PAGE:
Gundy held out hope that Wes Lunt, who opened the season as the starting quarterback before his own knee injury thrust Walsh into the role, would be able to return to face the Horned Frogs. If not, it would be third-stringer Clint Chelf who gets the call.

``Whoever gives us the best chance to win,'' offensive coordinator Todd Monken said. ``Does Clint run with the same fever as J.W.? No. You have decide if you like the way we are moving and is Wes ready? Those are the things we have to determine this week.''

TCU has been dealing with its own instability at quarterback, with Trevone Boykin taking over after Casey Pachall was suspended indefinitely following a 4-0 start. Boykin has gone 1-2 as the starter, sandwiching a superb game in a win at Baylor between the program's first consecutive home losses in the same season since 1998.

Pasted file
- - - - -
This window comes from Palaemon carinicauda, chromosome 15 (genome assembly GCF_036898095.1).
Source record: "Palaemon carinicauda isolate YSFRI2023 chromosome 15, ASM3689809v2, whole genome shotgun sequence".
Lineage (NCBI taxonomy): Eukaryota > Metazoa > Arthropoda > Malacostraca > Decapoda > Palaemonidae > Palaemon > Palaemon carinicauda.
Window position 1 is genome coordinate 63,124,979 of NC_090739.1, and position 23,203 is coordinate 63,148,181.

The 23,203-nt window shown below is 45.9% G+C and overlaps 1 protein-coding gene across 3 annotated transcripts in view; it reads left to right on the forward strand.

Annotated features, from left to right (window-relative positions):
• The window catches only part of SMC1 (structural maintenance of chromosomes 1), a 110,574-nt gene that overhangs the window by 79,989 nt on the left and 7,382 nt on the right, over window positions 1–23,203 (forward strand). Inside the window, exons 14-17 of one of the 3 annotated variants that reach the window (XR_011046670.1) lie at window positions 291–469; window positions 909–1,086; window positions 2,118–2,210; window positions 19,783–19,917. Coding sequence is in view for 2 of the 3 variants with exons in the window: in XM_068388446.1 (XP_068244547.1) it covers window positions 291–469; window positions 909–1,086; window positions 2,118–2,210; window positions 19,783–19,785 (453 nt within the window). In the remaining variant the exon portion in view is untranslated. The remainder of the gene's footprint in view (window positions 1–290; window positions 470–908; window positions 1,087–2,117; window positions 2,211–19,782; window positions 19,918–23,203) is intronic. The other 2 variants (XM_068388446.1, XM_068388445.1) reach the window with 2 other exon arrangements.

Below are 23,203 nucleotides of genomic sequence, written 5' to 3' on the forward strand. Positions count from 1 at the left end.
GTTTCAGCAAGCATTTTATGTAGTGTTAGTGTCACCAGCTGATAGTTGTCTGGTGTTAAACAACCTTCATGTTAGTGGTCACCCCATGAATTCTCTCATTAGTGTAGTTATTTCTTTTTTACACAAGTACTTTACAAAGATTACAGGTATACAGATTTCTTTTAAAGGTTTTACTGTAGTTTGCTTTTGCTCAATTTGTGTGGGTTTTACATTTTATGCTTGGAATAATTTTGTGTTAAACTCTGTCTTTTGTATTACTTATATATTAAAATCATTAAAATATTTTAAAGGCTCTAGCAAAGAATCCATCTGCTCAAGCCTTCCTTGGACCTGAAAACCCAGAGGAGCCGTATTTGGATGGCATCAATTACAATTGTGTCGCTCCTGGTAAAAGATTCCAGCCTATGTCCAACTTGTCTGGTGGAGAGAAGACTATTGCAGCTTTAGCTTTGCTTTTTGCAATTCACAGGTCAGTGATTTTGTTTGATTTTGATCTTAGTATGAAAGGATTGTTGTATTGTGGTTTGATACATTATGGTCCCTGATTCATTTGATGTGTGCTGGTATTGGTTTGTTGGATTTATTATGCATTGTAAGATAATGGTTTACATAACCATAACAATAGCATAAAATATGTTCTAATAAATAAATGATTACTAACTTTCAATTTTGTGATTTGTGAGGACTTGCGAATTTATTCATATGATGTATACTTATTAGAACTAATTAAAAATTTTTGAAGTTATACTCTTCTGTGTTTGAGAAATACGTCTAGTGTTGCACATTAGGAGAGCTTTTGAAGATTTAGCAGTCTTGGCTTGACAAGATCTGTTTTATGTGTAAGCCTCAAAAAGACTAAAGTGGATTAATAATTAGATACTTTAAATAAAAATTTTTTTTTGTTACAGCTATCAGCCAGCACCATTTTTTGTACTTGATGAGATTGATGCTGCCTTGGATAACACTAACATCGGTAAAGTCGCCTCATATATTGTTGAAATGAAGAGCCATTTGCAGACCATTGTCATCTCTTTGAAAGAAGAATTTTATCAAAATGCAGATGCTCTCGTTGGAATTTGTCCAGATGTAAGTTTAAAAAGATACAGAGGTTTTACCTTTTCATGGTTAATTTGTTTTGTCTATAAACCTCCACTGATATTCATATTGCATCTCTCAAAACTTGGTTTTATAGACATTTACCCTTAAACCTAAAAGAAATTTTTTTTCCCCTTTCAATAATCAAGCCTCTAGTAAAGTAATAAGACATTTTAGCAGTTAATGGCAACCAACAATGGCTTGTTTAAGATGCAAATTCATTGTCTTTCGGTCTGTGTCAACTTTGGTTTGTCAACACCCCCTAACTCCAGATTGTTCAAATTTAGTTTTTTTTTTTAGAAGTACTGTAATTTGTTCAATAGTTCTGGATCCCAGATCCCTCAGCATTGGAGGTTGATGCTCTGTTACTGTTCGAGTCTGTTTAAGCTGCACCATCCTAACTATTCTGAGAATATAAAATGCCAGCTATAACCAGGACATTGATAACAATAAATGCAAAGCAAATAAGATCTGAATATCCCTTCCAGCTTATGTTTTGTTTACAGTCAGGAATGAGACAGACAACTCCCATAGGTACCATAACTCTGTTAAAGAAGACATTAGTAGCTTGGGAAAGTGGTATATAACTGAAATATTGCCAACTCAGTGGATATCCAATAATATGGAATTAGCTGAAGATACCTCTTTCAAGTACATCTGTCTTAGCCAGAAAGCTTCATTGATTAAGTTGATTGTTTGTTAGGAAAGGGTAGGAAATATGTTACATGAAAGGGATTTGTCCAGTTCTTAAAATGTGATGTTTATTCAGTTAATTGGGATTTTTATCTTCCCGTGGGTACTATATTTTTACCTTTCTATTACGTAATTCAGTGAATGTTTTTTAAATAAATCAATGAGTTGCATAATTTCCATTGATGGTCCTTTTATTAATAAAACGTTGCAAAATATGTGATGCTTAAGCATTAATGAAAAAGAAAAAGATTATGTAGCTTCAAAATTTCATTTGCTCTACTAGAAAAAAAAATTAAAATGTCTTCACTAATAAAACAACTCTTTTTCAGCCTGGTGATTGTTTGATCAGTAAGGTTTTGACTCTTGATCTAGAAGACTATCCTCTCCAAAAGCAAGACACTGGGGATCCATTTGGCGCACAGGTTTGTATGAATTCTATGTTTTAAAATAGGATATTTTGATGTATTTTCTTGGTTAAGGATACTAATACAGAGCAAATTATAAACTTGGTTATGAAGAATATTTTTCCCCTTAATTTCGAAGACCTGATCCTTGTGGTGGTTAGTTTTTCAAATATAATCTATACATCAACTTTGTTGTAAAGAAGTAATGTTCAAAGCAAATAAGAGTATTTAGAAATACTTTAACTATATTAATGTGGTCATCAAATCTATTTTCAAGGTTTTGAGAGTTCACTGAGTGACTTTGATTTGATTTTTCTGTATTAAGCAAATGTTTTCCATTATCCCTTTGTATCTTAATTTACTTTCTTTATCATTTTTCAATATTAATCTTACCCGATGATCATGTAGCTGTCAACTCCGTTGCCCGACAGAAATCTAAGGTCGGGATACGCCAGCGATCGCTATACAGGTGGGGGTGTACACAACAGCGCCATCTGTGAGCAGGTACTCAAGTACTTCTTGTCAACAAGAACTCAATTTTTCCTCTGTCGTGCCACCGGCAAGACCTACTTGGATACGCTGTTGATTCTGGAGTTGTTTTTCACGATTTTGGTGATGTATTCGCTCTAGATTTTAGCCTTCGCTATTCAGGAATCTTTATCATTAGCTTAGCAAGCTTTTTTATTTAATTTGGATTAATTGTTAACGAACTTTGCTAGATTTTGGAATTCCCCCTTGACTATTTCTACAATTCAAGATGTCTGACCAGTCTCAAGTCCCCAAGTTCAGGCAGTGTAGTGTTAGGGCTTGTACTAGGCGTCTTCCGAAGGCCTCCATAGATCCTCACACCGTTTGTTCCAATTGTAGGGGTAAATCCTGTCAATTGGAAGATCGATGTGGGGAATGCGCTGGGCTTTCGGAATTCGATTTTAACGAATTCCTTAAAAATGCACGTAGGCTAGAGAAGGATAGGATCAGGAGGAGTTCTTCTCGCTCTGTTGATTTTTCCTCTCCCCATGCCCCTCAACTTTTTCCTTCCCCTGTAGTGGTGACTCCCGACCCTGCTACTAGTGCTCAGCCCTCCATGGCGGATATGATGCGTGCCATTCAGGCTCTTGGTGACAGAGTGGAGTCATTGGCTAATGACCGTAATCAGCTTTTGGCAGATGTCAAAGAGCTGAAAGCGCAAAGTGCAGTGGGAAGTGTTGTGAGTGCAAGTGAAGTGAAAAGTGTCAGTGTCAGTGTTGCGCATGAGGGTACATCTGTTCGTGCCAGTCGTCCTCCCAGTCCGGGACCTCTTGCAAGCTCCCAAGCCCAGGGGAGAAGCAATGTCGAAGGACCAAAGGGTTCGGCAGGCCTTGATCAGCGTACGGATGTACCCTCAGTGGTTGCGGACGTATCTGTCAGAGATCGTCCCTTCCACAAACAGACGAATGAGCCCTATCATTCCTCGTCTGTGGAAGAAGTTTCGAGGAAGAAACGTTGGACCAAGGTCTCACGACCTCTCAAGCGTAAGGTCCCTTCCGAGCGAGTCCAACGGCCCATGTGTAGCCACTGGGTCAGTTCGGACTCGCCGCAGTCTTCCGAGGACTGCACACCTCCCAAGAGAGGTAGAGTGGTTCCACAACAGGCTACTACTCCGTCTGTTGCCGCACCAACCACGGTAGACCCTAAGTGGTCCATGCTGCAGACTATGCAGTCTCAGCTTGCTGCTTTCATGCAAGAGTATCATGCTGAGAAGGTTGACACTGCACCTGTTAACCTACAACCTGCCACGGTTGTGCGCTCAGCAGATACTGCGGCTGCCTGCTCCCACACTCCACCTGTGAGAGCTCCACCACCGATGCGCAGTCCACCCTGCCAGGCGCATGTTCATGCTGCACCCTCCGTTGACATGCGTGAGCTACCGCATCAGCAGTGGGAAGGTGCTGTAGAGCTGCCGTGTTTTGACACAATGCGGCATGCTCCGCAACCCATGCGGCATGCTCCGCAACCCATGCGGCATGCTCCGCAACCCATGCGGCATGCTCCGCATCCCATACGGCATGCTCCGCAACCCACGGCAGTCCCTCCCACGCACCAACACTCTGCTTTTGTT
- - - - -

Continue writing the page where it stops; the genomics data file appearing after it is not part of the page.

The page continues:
``We're excited about where we're at. We'd rather not be 2-2, but I think we're seven, eight, maybe nine plays away from being 7-0,'' coach Gary Patterson said.

A good number of those plays fall into the turnover category. The Frogs have committed eight turnovers in their two losses with Boykin at quarterback, including five interceptions by him. He accounted for five touchdowns with no turnovers in the victory at Baylor.

``He's doing a fantastic job. It doesn't matter if he's a freshman or a senior, if he's played one game or 20 games. He's got to step up and make plays, and he's done a great job doing that,'' guard Eric Tausch said. ``You couldn't ask for a better job than what he's done.''

The Cowboys had been tinkering with their offense to tailor it more toward Walsh's running ability instead of Lunt's tendency to be a drop-back passer. Now, it could be a reversal if Lunt's able to return or less so if Chelf gets his first career start after backing up Brandon Weeden the past two seasons.